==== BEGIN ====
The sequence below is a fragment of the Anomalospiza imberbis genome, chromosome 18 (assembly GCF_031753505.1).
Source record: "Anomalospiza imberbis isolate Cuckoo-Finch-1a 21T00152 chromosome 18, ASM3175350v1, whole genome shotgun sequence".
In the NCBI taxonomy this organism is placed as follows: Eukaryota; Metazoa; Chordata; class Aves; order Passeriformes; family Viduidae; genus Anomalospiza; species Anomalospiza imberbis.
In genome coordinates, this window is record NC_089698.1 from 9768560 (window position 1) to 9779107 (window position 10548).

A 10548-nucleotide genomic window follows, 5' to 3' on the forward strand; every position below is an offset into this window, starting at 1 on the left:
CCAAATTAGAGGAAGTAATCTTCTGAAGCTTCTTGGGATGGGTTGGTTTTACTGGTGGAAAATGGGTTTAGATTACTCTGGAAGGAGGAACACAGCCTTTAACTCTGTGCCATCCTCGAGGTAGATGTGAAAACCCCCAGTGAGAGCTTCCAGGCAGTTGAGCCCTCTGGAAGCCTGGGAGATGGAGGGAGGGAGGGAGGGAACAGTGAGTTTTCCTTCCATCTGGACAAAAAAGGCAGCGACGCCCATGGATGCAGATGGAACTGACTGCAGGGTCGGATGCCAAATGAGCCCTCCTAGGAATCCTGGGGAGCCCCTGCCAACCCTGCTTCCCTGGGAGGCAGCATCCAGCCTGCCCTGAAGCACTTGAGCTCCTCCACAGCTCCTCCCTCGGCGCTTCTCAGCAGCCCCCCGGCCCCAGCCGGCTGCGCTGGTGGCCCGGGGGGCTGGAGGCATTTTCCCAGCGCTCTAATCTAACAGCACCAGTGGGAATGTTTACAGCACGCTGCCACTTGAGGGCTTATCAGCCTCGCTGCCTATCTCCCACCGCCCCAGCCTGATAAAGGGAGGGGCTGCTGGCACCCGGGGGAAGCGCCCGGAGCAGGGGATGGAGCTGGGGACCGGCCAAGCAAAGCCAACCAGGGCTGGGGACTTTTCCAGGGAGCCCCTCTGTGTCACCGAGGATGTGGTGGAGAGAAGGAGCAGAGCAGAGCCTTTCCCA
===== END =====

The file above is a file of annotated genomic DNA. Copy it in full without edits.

The sequence below is a fragment of the Anomalospiza imberbis genome, chromosome 18 (assembly GCF_031753505.1).
Source record: "Anomalospiza imberbis isolate Cuckoo-Finch-1a 21T00152 chromosome 18, ASM3175350v1, whole genome shotgun sequence".
In the NCBI taxonomy this organism is placed as follows: Eukaryota; Metazoa; Chordata; class Aves; order Passeriformes; family Viduidae; genus Anomalospiza; species Anomalospiza imberbis.
In genome coordinates, this window is record NC_089698.1 from 9768560 (window position 1) to 9779107 (window position 10548).

A 10548-nucleotide genomic window follows, 5' to 3' on the forward strand; every position below is an offset into this window, starting at 1 on the left:
CCAAATTAGAGGAAGTAATCTTCTGAAGCTTCTTGGGATGGGTTGGTTTTACTGGTGGAAAATGGGTTTAGATTACTCTGGAAGGAGGAACACAGCCTTTAACTCTGTGCCATCCTCGAGGTAGATGTGAAAACCCCCAGTGAGAGCTTCCAGGCAGTTGAGCCCTCTGGAAGCCTGGGAGATGGAGGGAGGGAGGGAGGGAACAGTGAGTTTTCCTTCCATCTGGACAAAAAAGGCAGCGACGCCCATGGATGCAGATGGAACTGACTGCAGGGTCGGATGCCAAATGAGCCCTCCTAGGAATCCTGGGGAGCCCCTGCCAACCCTGCTTCCCTGGGAGGCAGCATCCAGCCTGCCCTGAAGCACTTGAGCTCCTCCACAGCTCCTCCCTCGGCGCTTCTCAGCAGCCCCCCGGCCCCAGCCGGCTGCGCTGGTGGCCCGGGGGGCTGGAGGCATTTTCCCAGCGCTCTAATCTAACAGCACCAGTGGGAATGTTTACAGCACGCTGCCACTTGAGGGCTTATCAGCCTCGCTGCCTATCTCCCACCGCCCCAGCCTGATAAAGGGAGGGGCTGCTGGCACCCGGGGGAAGCGCCCGGAGCAGGGGATGGAGCTGGGGACCGGCCAAGCAAAGCCAACCAGGGCTGGGGACTTTTCCAGGGAGCCCCTCTGTGTCACCGAGGATGTGGTGGAGAGAAGGAGCAGAGCAGAGCCTTTCCCA